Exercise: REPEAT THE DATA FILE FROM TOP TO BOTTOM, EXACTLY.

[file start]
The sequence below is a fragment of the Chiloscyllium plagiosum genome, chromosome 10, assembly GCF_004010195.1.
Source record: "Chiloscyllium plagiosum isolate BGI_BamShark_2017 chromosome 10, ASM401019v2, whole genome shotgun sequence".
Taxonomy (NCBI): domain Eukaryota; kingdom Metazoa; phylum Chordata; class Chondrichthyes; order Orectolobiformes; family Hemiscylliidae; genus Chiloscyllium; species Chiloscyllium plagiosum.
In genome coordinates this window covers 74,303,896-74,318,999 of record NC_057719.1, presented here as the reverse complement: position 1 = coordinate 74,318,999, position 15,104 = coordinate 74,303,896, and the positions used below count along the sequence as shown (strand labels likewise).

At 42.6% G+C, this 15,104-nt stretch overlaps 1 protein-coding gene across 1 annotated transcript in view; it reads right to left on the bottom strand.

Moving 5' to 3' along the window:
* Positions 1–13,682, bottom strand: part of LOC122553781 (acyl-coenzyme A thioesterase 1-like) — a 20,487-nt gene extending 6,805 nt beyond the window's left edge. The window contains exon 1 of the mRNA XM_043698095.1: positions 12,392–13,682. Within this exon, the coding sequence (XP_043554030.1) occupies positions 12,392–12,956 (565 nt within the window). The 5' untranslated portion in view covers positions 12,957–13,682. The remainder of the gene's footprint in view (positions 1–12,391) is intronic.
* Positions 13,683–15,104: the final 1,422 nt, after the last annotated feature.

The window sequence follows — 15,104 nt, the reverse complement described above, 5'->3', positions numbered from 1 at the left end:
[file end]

The sequence below is a fragment of the Chiloscyllium plagiosum genome, chromosome 10, assembly GCF_004010195.1.
Source record: "Chiloscyllium plagiosum isolate BGI_BamShark_2017 chromosome 10, ASM401019v2, whole genome shotgun sequence".
Taxonomy (NCBI): domain Eukaryota; kingdom Metazoa; phylum Chordata; class Chondrichthyes; order Orectolobiformes; family Hemiscylliidae; genus Chiloscyllium; species Chiloscyllium plagiosum.
In genome coordinates this window covers 74,303,896-74,318,999 of record NC_057719.1, presented here as the reverse complement: position 1 = coordinate 74,318,999, position 15,104 = coordinate 74,303,896, and the positions used below count along the sequence as shown (strand labels likewise).

At 42.6% G+C, this 15,104-nt stretch overlaps 1 protein-coding gene across 1 annotated transcript in view; it reads right to left on the bottom strand.

Moving 5' to 3' along the window:
* Positions 1–13,682, bottom strand: part of LOC122553781 (acyl-coenzyme A thioesterase 1-like) — a 20,487-nt gene extending 6,805 nt beyond the window's left edge. The window contains exon 1 of the mRNA XM_043698095.1: positions 12,392–13,682. Within this exon, the coding sequence (XP_043554030.1) occupies positions 12,392–12,956 (565 nt within the window). The 5' untranslated portion in view covers positions 12,957–13,682. The remainder of the gene's footprint in view (positions 1–12,391) is intronic.
* Positions 13,683–15,104: the final 1,422 nt, after the last annotated feature.

The window sequence follows — 15,104 nt, the reverse complement described above, 5'->3', positions numbered from 1 at the left end: